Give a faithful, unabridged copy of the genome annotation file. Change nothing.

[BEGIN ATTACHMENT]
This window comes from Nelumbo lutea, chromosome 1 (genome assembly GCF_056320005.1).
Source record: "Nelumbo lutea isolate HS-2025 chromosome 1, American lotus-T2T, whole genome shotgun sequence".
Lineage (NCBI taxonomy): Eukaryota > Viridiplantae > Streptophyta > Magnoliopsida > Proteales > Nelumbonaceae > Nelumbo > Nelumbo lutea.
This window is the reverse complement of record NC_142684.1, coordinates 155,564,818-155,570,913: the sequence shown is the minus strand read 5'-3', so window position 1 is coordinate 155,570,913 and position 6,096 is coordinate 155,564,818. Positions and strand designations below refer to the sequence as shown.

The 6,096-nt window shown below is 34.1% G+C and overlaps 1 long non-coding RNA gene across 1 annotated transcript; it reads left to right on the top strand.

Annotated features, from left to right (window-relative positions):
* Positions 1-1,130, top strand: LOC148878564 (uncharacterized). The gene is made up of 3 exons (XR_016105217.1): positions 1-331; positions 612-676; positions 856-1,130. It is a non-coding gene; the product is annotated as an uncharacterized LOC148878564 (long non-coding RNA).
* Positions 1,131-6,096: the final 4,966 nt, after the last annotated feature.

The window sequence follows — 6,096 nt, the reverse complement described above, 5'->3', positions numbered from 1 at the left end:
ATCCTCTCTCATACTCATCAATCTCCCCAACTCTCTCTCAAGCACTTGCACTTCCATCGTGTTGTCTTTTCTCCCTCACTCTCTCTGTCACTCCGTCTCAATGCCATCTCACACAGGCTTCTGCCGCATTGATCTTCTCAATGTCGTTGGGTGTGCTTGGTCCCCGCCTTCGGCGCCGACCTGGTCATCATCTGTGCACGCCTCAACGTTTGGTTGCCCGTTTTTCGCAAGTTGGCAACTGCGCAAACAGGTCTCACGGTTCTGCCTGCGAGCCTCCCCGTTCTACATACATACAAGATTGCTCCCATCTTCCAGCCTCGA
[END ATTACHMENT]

This window comes from Nelumbo lutea, chromosome 1 (genome assembly GCF_056320005.1).
Source record: "Nelumbo lutea isolate HS-2025 chromosome 1, American lotus-T2T, whole genome shotgun sequence".
Lineage (NCBI taxonomy): Eukaryota > Viridiplantae > Streptophyta > Magnoliopsida > Proteales > Nelumbonaceae > Nelumbo > Nelumbo lutea.
This window is the reverse complement of record NC_142684.1, coordinates 155,564,818-155,570,913: the sequence shown is the minus strand read 5'-3', so window position 1 is coordinate 155,570,913 and position 6,096 is coordinate 155,564,818. Positions and strand designations below refer to the sequence as shown.

The 6,096-nt window shown below is 34.1% G+C and overlaps 1 long non-coding RNA gene across 1 annotated transcript; it reads left to right on the top strand.

Annotated features, from left to right (window-relative positions):
* Positions 1-1,130, top strand: LOC148878564 (uncharacterized). The gene is made up of 3 exons (XR_016105217.1): positions 1-331; positions 612-676; positions 856-1,130. It is a non-coding gene; the product is annotated as an uncharacterized LOC148878564 (long non-coding RNA).
* Positions 1,131-6,096: the final 4,966 nt, after the last annotated feature.

The window sequence follows — 6,096 nt, the reverse complement described above, 5'->3', positions numbered from 1 at the left end:
ATCCTCTCTCATACTCATCAATCTCCCCAACTCTCTCTCAAGCACTTGCACTTCCATCGTGTTGTCTTTTCTCCCTCACTCTCTCTGTCACTCCGTCTCAATGCCATCTCACACAGGCTTCTGCCGCATTGATCTTCTCAATGTCGTTGGGTGTGCTTGGTCCCCGCCTTCGGCGCCGACCTGGTCATCATCTGTGCACGCCTCAACGTTTGGTTGCCCGTTTTTCGCAAGTTGGCAACTGCGCAAACAGGTCTCACGGTTCTGCCTGCGAGCCTCCCCGTTCTACATACATACAAGATTGCTCCCATCTTCCAGCCTCGA